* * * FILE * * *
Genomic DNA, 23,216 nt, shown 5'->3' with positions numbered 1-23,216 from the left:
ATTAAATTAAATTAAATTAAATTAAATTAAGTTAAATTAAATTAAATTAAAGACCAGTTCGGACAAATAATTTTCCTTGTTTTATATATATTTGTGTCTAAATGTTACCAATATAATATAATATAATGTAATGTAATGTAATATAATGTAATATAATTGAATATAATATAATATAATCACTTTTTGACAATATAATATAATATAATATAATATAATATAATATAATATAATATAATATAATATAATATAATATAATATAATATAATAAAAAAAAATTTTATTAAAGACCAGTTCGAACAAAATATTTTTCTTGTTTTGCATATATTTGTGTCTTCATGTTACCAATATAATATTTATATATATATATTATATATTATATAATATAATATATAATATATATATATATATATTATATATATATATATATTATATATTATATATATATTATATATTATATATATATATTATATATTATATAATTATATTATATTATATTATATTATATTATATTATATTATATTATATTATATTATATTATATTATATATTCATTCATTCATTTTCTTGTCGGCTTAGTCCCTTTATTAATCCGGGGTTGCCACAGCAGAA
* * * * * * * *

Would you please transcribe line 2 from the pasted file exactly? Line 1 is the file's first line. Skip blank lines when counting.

ATTAAATTAAATTAAATTAAATTAAATTAAGTTAAATTAAATTAAATTAAAGACCAGTTCGGACAAATAATTTTCCTTGTTTTATATATATTTGTGTCTAAATGTTACCAATATAATATAATATAATGTAATGTAATGTAATATAATGTAATATAATTGAATATAATATAATATAATCACTTTTTGACAATATAATATAATATAATATAATATAATATAATATAATATAATATAATATAATATAATATAATATAATATAATATAATAAAAAAAAATTTTATTAAAGACCAGTTCGAACAAAATATTTTTCTTGTTTTGCATATATTTGTGTCTTCATGTTACCAATATAATATTTATATATATATATTATATATTATATAATATAATATATAATATATATATATATATATTATATATATATATATATTATATATTATATATATATTATATATTATATATATATATTATATATTATATAATTATATTATATTATATTATATTATATTATATTATATTATATTATATTATATTATATTATATTATATATTCATTCATTCATTTTCTTGTCGGCTTAGTCCCTTTATTAATCCGGGGTTGCCACAGCAGAA